Lately I've been pondering the question why I have not painted more landscape paintings -- I really love landscapes and they've been my initial motivation to become a painter, but I have only occasionally dabbled on some small landscapes here and there. Why? After much reflection I've concluded that landscape for me are much less literal, and more poetic; a whole lot has to go into the initial preparation stage -- dissecting the reference image (or the sweeping vista in front of me), deciding the mood I want to convey and the color scheme that can evoke such mood the best, doing small value sketches to choose which elements in the reference materials to include, and which ones to exclude. Also, a good landscape painting requires much more abstraction, utilizing simplified shapes to suggest objects, and pay a lot of attention to the actual mark-making process so that each individual mark on paper creates the illusion that it's representing something in the actual landscape. A good landscape is seldom a truthful copy of the reference material or the real vista in front of the artist's eye, but a rearranged, abstracted combination of value and color shapes that comes from within the artist's mind, guided by a good sense of design. It is in my mind one of the hardest genres of representational art and actually the closest to abstract works. I've been, subconsciously, quite intimidated by the process.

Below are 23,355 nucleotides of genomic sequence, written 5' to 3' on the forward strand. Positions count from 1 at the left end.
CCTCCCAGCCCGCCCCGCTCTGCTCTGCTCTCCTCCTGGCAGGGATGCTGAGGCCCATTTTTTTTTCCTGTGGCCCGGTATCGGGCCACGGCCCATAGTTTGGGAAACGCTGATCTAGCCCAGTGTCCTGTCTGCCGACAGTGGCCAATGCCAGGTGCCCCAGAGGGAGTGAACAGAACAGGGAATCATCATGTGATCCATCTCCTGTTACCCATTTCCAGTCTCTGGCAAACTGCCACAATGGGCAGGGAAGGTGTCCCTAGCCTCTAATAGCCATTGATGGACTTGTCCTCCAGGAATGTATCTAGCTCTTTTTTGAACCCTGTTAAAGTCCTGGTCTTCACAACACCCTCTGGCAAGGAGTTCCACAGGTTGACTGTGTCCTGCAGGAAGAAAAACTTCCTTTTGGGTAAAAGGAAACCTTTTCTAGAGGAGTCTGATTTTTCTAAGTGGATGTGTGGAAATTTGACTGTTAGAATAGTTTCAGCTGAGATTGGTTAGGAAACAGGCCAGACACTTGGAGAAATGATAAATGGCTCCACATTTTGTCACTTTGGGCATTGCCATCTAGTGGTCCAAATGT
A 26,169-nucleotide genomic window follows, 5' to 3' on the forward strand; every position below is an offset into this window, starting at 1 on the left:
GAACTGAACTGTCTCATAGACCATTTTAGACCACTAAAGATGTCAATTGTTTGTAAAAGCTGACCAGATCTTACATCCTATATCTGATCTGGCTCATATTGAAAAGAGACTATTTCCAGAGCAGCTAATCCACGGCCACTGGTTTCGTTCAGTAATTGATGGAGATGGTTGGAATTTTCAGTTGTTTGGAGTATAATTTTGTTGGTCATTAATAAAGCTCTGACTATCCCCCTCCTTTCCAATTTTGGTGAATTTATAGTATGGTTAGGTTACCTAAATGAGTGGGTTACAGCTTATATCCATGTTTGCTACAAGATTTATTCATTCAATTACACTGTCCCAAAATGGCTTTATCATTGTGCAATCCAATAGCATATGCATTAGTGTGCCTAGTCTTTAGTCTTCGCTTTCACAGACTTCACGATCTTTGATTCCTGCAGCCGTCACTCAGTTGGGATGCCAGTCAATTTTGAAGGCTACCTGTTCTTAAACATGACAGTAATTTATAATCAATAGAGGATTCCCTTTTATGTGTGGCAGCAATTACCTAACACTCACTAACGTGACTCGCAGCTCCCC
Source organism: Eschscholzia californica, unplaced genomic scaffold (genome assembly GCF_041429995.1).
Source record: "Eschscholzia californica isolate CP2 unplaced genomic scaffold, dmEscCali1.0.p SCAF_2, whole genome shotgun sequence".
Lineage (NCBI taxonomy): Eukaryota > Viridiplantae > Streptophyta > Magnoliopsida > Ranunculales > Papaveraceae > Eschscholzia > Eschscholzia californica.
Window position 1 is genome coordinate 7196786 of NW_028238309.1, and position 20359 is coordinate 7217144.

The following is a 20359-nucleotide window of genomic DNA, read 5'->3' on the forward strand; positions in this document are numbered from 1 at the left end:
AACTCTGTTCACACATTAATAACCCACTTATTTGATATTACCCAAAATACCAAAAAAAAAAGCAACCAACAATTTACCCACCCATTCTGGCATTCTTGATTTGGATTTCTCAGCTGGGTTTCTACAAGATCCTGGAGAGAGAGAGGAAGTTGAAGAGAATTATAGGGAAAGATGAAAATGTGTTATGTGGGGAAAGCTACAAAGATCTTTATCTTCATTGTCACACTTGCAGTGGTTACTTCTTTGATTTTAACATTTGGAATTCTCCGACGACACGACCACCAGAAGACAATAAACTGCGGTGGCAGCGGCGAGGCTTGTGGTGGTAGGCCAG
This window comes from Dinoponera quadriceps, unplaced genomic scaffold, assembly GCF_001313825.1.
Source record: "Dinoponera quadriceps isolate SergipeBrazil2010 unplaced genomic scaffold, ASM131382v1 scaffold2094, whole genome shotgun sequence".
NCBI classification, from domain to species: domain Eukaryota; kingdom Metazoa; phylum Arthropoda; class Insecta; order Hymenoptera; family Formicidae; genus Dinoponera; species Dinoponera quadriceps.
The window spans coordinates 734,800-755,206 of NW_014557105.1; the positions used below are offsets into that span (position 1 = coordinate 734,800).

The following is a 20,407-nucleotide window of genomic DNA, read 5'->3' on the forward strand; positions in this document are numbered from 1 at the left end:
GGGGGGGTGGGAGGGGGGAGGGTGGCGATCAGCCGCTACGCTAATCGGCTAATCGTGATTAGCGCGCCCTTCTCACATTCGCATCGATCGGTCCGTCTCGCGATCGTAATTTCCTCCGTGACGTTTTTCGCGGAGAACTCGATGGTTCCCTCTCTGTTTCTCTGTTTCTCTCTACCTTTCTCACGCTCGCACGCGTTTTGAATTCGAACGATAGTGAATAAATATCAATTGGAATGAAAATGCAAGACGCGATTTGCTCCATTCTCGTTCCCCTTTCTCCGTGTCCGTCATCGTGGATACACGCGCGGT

Since the best way to overcome fear is practice, I decide to work on landscape painting everyday from this point on -- this does not mean I will be able to finish a piece a day, and I can imagine there will be many throw-aways. But I will keep at it until I feel more comfortable for the entire process. I will probably do some studies of master artists' works, some plein-air exercises, and some practice projects from good how-to books, as well as work on some larger pieces from my own reference materials. Some days I may only be able to complete a few sketches or composition studies, other days I may be able to finish a couple of small works -- but I will share my successes and failures here, as well as what I have learned from them.
So here they are -- the first exercises, both started en plein air but would get finished in the studio. The first one is a river estuary view along Carmel Beach, where I am exploring the possibility of not painting any actual "objects", but just utilizing mark making to hint the undergrowth, river and sand beach. The focus is creating interesting color-variations and surface textures using various brush-marks. I did this one in a workshop with the wonderful artist Dale Laitinen, who is a master of abstracting shapes and create surface interest using brush-marks. I decided to study his work closely to add a weapon or two into my arsenal...
Carmel River Estuary, Watercolor on Arches 140# Rough Paper , 7"h x 10"w, WIP 1
The second one is a near dusk view of headlands and rocky shorelines near Drake's Beach, in Point Reyes National Seashore. My focus is to use cool, low-key colors to hint the chilly, foggy atmosphere in the evening, and practice wet-in-wet in different stages. Again, I try to use brush-marks to hint the texture on the headland and rocks, as well as the undergrowth on the beach, instead of delineating everything I see while standing there. I did not get to finish it before dark, so the rest of the image will come from my imagination in the studio. Let's see how it goes! I will update tomorrow...
Dusk at Drake's Beach, Point Reyes,
Watercolor on Arches 140# Rough Paper , 6"h x 8"w, WIP 1